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Looking Beyond What You Can See

By Sierra Dixon, college adviser for North Duplin High in Duplin County

As if it isn’t enough to be a student in a global pandemic, our students are fighting through so many layers of daily struggles. As a second year adviser, you would think that I may have learned my lesson in this regard last year. Well friends, I guess that’s why they say we don’t get paid to think. I am naturally a very optimistic person. I always try to hope for the best, and that is a personality trait that somehow also creeps into my advising. Optimism often blinds me of seeing the reality that many of the students I serve are dealing with grueling life situations. Optimism causes me to expect my students to enjoy a life of bliss. It causes me to be confused when they expose anything other than that bliss. 

If I stopped my advising at only what I could see, I would miss the student that is grieving over a lost parent. I would probably miss seeing the student that is a caretaker for their parent that has no mobility. I don’t think my eyes alone would allow me to see the student that deals with extreme test anxiety. I would probably even miss the student that has lost multiple friends to fatal tragedies. I am pretty sure I would even miss the student that has been through brain surgery and had to learn how to do life all over again. You see, these are the situations that my students share with me. These are the situations that optimism sometimes can’t overcome.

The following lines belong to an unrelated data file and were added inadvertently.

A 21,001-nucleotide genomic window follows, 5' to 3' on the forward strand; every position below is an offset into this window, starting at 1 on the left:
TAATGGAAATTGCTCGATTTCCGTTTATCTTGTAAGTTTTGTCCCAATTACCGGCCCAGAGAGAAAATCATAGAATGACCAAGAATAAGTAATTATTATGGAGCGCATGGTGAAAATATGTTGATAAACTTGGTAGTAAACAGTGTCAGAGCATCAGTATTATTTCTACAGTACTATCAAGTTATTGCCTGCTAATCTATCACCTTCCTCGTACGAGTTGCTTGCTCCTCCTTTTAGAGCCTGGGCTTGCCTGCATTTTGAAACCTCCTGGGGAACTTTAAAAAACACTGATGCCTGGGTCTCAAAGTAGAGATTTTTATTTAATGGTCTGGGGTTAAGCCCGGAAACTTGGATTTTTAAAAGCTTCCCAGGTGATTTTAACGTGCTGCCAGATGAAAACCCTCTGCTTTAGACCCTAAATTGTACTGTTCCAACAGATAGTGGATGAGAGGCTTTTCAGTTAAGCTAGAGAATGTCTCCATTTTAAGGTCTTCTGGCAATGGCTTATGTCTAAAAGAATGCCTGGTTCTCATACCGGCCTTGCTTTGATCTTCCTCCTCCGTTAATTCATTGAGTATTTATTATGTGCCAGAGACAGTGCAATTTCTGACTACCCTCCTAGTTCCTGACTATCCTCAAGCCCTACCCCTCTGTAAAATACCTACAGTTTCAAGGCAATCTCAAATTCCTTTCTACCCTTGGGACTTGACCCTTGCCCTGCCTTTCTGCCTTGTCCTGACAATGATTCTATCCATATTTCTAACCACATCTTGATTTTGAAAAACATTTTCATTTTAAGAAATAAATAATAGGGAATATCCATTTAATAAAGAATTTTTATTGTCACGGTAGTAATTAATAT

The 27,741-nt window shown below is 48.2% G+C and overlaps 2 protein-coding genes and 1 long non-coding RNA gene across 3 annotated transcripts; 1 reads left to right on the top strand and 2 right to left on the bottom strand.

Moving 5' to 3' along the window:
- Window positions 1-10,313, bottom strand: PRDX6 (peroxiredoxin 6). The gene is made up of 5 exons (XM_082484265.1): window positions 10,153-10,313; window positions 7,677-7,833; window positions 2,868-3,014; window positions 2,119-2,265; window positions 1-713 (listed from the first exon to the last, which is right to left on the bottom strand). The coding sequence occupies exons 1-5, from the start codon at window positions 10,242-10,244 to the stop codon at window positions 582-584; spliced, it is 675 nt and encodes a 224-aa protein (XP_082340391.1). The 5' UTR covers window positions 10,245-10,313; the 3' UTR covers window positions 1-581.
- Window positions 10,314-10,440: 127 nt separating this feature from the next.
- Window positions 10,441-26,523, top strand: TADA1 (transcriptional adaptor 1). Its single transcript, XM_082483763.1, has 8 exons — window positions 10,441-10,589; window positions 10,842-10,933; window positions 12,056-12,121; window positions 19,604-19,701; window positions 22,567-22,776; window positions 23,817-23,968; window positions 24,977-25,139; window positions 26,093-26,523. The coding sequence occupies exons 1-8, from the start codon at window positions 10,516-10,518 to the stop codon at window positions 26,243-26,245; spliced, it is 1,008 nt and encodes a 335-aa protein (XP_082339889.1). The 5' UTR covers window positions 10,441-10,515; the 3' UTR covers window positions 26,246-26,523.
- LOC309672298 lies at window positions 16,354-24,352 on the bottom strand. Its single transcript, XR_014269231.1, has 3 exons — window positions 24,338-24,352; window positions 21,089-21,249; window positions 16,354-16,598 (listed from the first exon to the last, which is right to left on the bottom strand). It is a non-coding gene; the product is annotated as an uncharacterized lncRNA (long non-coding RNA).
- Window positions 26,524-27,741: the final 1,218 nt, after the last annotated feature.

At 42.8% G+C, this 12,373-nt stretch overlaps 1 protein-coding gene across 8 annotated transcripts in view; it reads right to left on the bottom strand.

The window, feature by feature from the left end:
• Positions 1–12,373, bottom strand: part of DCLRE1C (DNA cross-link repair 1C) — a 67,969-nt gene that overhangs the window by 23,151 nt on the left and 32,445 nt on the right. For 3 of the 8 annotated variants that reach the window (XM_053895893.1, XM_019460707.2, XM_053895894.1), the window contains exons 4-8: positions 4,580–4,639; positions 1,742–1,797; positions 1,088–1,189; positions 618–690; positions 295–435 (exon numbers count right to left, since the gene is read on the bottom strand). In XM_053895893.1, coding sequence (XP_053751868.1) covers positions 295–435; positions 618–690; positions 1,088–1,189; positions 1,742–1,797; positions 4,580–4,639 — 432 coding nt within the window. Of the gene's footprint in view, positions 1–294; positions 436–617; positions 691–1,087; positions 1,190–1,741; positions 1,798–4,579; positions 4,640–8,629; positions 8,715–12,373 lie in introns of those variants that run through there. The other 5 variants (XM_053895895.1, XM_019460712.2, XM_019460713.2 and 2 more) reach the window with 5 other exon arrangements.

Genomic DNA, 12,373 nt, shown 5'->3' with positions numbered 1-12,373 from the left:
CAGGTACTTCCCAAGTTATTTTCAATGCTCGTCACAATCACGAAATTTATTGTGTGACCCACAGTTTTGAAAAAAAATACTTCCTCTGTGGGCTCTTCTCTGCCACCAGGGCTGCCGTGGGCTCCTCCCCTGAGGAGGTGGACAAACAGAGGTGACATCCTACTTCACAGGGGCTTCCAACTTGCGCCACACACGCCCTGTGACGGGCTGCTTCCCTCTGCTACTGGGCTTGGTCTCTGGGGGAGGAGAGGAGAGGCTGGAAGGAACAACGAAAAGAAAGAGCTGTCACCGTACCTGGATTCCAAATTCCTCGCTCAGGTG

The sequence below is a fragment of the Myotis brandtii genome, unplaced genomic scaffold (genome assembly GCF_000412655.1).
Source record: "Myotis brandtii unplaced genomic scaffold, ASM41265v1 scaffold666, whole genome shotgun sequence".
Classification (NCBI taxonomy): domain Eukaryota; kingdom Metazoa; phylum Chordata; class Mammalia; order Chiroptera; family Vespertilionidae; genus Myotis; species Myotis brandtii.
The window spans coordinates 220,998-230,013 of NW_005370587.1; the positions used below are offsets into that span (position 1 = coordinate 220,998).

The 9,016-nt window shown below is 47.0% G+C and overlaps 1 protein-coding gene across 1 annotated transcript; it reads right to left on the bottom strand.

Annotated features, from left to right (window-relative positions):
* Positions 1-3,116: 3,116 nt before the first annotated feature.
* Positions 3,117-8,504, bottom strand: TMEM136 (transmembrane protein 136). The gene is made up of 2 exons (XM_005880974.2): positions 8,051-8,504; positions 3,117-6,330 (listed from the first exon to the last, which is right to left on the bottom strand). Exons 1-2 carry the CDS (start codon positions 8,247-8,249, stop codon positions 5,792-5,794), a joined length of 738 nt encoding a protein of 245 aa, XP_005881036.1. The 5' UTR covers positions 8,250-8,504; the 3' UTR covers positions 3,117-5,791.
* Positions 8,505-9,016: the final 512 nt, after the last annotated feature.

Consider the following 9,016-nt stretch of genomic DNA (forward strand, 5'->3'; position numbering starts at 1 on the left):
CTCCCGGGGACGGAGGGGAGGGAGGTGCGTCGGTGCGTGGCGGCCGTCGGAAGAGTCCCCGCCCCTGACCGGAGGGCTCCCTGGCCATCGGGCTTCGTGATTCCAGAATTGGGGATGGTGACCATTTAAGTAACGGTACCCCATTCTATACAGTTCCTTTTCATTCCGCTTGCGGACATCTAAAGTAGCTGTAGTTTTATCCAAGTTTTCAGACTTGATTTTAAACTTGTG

It is so easy to get caught up in the daily routine of just trying to hold student meetings, conduct classroom presentations or even parent conferences. After all, this is how we’re supposed to serve our students, right? This is what we’re told moves the college access needle. Well, I am learning it becomes a lot easier to serve our students, when we can truly see our students. 

It’s imperative to truly see our students beyond their GPA, beyond their test scores and even beyond their day-to-day classroom performance. We have to be able to see their stories. One of my favorite parts of advising is learning what my students have conquered and triumphed. This isn’t just my favorite part of the work because I enjoy a good story. As much as I do enjoy listening to a good story, more importantly I enjoy teaching my students to see themselves as the overcomers and the conquerors that they truly are. I enjoy advising them with a fresh lens daily; as I learn, more and more how to look beyond what I can see.